(Please see above article for introduction.)
Department of Finance’s Online Consultations for 2012 Budget
1. Are there measures in the Next Phase of Canada’s Economic Action Plan that should be revised to better promote job creation and economic growth? Should any be extended? Are there areas where funding should be shifted to meet changed priorities?
The 2012 Budget can build on previous federal spending set aside for affordable co‑operative housing in Budgets 2009 and 2010 by continuing to provide practical and long-term investments in urban infrastructure and affordable housing.
The federal government has an opportunity to reduce housing need by using the tax system to stimulate new affordable housing construction through a program that resembles the Low-Income Housing Tax Credit Program in the U.S. As recommended by the Co‑operative Housing Federation of Canada (see page four of its pre-budget submission for the federal Finance Committee’s budget consultations), the program would “be targeted at low-to-moderate-income family housing”.
The construction of new affordable housing will greatly benefit our national economy as new development will produce a multiplier effect in the construction industry and building supply sector.
2. Budget 2011 outlined a plan to return to balance that included a strategic and operating review of Government spending of taxpayers’ dollars (whose results will be reported on in Budget 2012). In what areas should we look for more efficient and effective spending? How can we better respect taxpayer dollars by ensuring they are not wasted on duplication, inefficient operating expenses, or programs that have outlived their usefulness?
While being mindful of the government’s goal of returning to a balanced budget by 2015-16, the federal government can ensure that the new Affordable Housing Framework (AHF) (signed on July 4, 2011) is both respected and implemented by provincial and territorial governments.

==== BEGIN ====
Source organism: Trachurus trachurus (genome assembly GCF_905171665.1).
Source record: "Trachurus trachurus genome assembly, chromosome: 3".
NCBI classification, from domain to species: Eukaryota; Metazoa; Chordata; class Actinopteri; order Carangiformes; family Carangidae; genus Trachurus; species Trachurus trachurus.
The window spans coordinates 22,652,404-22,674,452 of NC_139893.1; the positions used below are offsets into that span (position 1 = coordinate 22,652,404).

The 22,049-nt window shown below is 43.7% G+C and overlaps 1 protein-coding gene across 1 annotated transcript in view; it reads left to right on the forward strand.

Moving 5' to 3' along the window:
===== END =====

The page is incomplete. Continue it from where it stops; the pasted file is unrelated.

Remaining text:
Canadian taxpayers are hoping that the new AHF will lead to the development of new forms of affordable housing options, including non-profit housing co‑ops.
With the goal of making Canada’s cities more livable, the federal government must demonstrate tangible results for federal tax dollars. These include new homes for vulnerable Canadians and measurable reductions in housing need, as a consequence of the new AHF and the new three-year (2011-14) cost-shared agreements with the provinces and territories.
Canada’s housing co‑ops asked for transparent accountability for federal housing spending. Let’s hope that we see significant improvements as governments are mandated to both enforce the new AHF and publicize their results through annual reports.
3. What should Canada’s priorities be for the short and long term to encourage private sector growth and leadership in the economy?
One of the best ways to secure short and long term growth for the Canadian economy is through targeted federal investments in infrastructure and affordable housing.
Investments in new rental housing construction, highways, roads, and other forms of municipal infrastructure, will lead to economies of scale for Canadian-made goods, which will ultimately foster job creation in Canada’s construction industry.
4. The global economic recovery is slowing. While Canada is still doing better than most, we are still vulnerable to shocks from beyond our borders. Are there measures we can take to protect our economic recovery in the face of international events?
The federal government has a unique opportunity to invest in the national economy by both supporting and developing co‑operatives of all kinds.
2012 marks the International Year of Co‑operatives. The federal government can take advantage of the UN declared year by investing in co‑ops. The theme of the International Year of Co‑operatives is “Co‑operative Enterprises Build a Better World”.
The Canadian Co‑operative Association’s recommendations for the International Year of Co‑operatives are found in their pre-budget submission:
- a federal Co‑operative Investment Plan (CIP), which would provide a federal tax credit for co‑op members and employees who invest in producer (agriculture, fishery, forestry) and employee-owned co‑operatives
- a co‑operative development fund, co-funded by the federal government and the co‑operative sector, which would provide capitalization loans to co‑operatives
- a renewed, expanded, and permanent Co‑operative Development Initiative (CDI), which would continue to provide grants and technical assistance to new and emerging co‑ops. The current CDI program expires in March 2013.
New investments in the co‑op model will help secure Canada’s own financial well-being.
5. If you have any other comments – please enter them below.
This question provides members with an opportunity to expand on their above-noted responses.